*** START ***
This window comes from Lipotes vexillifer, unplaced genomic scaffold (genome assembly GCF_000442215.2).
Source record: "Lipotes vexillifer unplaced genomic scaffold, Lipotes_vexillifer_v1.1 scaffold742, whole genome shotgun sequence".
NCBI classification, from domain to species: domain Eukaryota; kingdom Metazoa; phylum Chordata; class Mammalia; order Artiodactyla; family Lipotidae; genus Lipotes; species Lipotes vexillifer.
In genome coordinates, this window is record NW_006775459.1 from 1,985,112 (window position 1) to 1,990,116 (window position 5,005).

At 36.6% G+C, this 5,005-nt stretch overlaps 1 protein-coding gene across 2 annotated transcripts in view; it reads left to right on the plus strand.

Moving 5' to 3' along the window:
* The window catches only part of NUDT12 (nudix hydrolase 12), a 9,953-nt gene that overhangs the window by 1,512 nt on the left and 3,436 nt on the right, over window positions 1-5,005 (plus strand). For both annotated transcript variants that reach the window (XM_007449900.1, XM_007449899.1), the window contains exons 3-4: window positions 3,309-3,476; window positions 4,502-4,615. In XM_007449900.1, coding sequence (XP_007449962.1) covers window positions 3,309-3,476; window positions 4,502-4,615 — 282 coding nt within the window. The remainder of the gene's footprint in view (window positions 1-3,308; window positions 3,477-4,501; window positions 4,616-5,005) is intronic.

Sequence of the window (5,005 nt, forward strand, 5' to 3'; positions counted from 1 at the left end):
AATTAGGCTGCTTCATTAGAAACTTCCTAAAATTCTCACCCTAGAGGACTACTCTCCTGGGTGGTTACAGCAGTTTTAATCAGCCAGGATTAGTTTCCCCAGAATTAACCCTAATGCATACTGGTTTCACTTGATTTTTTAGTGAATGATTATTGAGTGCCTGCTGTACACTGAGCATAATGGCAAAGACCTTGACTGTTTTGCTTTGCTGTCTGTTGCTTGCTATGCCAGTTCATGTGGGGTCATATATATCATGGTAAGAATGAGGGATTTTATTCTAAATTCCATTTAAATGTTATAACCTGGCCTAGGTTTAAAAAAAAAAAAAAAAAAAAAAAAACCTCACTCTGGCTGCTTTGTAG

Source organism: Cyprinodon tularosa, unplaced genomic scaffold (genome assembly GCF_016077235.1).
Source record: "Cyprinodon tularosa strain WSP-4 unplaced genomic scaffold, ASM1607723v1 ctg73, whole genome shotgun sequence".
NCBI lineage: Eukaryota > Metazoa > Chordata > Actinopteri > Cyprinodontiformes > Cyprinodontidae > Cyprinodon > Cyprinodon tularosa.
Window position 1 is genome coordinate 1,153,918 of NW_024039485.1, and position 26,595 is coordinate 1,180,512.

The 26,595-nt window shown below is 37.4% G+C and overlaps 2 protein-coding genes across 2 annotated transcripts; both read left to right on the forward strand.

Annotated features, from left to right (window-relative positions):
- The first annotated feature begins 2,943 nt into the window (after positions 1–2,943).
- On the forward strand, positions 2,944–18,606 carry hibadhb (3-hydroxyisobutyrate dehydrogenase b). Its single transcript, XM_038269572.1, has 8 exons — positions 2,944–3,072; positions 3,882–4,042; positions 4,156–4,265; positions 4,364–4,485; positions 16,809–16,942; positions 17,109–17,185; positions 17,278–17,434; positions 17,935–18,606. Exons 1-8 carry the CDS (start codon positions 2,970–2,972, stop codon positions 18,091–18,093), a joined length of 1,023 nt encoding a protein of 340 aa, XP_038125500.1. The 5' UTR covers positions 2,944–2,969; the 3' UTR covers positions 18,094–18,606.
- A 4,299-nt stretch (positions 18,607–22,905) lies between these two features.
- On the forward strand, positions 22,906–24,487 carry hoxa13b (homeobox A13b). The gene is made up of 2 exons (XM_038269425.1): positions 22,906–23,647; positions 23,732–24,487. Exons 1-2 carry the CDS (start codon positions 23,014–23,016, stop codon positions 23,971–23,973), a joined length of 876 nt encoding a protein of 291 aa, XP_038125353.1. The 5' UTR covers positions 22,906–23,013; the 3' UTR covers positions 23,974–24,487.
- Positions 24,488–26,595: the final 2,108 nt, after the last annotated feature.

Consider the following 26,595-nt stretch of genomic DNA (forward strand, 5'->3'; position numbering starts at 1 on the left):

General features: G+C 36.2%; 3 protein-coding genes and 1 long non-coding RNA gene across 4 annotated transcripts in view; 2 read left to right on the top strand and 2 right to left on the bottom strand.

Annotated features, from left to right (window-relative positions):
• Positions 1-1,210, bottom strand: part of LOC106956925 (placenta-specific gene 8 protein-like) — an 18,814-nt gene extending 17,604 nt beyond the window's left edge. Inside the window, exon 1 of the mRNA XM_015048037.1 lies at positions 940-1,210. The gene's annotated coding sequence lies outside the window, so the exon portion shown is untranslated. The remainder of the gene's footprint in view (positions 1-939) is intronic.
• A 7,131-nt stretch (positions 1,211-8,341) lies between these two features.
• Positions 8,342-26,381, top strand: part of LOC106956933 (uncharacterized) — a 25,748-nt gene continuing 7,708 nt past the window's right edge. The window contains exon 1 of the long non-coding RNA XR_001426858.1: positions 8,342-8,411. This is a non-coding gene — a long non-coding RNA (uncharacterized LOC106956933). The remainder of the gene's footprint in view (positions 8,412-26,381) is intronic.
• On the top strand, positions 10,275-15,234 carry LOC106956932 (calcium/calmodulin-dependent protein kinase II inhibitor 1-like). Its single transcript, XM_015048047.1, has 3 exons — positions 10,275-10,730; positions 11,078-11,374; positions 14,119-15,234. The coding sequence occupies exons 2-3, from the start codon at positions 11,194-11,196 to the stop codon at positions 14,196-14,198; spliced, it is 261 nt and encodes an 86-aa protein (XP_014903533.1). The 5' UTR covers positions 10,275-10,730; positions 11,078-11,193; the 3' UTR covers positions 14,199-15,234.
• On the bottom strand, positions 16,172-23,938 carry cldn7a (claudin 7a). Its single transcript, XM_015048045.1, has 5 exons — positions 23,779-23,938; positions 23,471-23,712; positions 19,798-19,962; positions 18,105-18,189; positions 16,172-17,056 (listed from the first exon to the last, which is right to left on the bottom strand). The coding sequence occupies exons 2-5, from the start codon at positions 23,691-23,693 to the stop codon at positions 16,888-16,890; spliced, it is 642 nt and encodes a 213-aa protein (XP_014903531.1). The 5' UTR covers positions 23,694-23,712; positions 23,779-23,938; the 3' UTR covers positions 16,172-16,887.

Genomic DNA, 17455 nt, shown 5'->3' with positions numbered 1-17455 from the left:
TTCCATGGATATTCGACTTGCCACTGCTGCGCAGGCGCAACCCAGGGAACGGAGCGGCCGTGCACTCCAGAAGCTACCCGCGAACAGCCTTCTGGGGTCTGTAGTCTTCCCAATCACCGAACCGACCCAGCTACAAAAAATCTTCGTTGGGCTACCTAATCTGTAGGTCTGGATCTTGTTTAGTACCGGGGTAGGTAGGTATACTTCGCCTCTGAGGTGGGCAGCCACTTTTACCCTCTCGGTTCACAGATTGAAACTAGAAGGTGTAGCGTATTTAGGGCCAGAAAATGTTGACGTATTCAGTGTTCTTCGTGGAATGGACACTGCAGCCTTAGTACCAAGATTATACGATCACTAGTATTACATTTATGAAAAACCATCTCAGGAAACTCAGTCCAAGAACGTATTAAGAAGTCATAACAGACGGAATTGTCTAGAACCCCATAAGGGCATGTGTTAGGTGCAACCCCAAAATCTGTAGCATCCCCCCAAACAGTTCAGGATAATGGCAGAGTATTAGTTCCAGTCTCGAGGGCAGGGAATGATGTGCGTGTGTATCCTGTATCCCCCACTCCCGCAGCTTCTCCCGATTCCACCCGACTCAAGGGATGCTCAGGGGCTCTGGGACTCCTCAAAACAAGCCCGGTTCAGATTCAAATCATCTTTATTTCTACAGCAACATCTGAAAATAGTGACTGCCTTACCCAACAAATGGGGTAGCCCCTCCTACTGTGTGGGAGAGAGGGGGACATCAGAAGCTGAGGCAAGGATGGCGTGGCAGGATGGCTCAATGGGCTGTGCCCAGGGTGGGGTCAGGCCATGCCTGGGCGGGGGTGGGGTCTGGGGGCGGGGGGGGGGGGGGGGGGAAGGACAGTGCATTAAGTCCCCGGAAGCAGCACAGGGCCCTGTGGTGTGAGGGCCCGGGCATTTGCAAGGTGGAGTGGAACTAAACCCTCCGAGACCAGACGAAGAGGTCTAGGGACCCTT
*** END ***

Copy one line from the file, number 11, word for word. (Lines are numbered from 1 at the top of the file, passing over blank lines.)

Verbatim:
Source record: "Cyprinodon tularosa strain WSP-4 unplaced genomic scaffold, ASM1607723v1 ctg73, whole genome shotgun sequence".